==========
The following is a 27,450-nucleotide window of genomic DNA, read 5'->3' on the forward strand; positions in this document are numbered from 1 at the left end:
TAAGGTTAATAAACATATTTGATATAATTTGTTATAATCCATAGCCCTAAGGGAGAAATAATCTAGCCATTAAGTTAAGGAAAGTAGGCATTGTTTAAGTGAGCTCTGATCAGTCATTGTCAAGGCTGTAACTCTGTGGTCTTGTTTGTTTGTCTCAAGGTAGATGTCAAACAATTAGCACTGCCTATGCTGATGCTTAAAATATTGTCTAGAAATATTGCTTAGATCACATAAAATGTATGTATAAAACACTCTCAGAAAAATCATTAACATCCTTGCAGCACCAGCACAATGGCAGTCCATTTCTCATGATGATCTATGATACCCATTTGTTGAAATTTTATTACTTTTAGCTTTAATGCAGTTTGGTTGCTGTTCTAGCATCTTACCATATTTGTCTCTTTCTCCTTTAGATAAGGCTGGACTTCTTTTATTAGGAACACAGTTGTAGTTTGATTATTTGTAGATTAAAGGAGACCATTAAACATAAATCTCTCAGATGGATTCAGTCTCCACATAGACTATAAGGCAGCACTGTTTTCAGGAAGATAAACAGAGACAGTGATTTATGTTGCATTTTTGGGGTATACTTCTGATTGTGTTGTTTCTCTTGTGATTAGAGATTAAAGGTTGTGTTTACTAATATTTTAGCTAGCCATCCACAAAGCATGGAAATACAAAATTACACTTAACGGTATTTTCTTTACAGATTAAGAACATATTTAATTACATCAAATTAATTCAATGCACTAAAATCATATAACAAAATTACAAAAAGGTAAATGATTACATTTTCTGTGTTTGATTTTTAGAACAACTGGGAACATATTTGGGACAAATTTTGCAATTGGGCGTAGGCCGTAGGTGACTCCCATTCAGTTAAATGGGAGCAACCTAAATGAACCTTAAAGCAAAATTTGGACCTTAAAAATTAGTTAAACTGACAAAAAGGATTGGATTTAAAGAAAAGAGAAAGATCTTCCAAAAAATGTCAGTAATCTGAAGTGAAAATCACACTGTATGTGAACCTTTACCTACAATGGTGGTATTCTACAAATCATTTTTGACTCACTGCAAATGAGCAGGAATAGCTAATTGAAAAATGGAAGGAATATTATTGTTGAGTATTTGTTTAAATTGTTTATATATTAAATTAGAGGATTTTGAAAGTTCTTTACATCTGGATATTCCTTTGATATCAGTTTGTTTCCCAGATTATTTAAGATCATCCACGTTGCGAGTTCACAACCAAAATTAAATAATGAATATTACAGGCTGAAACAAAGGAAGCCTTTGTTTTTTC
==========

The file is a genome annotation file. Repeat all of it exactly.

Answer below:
The following is a 27,450-nucleotide window of genomic DNA, read 5'->3' on the forward strand; positions in this document are numbered from 1 at the left end:
TAAGGTTAATAAACATATTTGATATAATTTGTTATAATCCATAGCCCTAAGGGAGAAATAATCTAGCCATTAAGTTAAGGAAAGTAGGCATTGTTTAAGTGAGCTCTGATCAGTCATTGTCAAGGCTGTAACTCTGTGGTCTTGTTTGTTTGTCTCAAGGTAGATGTCAAACAATTAGCACTGCCTATGCTGATGCTTAAAATATTGTCTAGAAATATTGCTTAGATCACATAAAATGTATGTATAAAACACTCTCAGAAAAATCATTAACATCCTTGCAGCACCAGCACAATGGCAGTCCATTTCTCATGATGATCTATGATACCCATTTGTTGAAATTTTATTACTTTTAGCTTTAATGCAGTTTGGTTGCTGTTCTAGCATCTTACCATATTTGTCTCTTTCTCCTTTAGATAAGGCTGGACTTCTTTTATTAGGAACACAGTTGTAGTTTGATTATTTGTAGATTAAAGGAGACCATTAAACATAAATCTCTCAGATGGATTCAGTCTCCACATAGACTATAAGGCAGCACTGTTTTCAGGAAGATAAACAGAGACAGTGATTTATGTTGCATTTTTGGGGTATACTTCTGATTGTGTTGTTTCTCTTGTGATTAGAGATTAAAGGTTGTGTTTACTAATATTTTAGCTAGCCATCCACAAAGCATGGAAATACAAAATTACACTTAACGGTATTTTCTTTACAGATTAAGAACATATTTAATTACATCAAATTAATTCAATGCACTAAAATCATATAACAAAATTACAAAAAGGTAAATGATTACATTTTCTGTGTTTGATTTTTAGAACAACTGGGAACATATTTGGGACAAATTTTGCAATTGGGCGTAGGCCGTAGGTGACTCCCATTCAGTTAAATGGGAGCAACCTAAATGAACCTTAAAGCAAAATTTGGACCTTAAAAATTAGTTAAACTGACAAAAAGGATTGGATTTAAAGAAAAGAGAAAGATCTTCCAAAAAATGTCAGTAATCTGAAGTGAAAATCACACTGTATGTGAACCTTTACCTACAATGGTGGTATTCTACAAATCATTTTTGACTCACTGCAAATGAGCAGGAATAGCTAATTGAAAAATGGAAGGAATATTATTGTTGAGTATTTGTTTAAATTGTTTATATATTAAATTAGAGGATTTTGAAAGTTCTTTACATCTGGATATTCCTTTGATATCAGTTTGTTTCCCAGATTATTTAAGATCATCCACGTTGCGAGTTCACAACCAAAATTAAATAATGAATATTACAGGCTGAAACAAAGGAAGCCTTTGTTTTTTC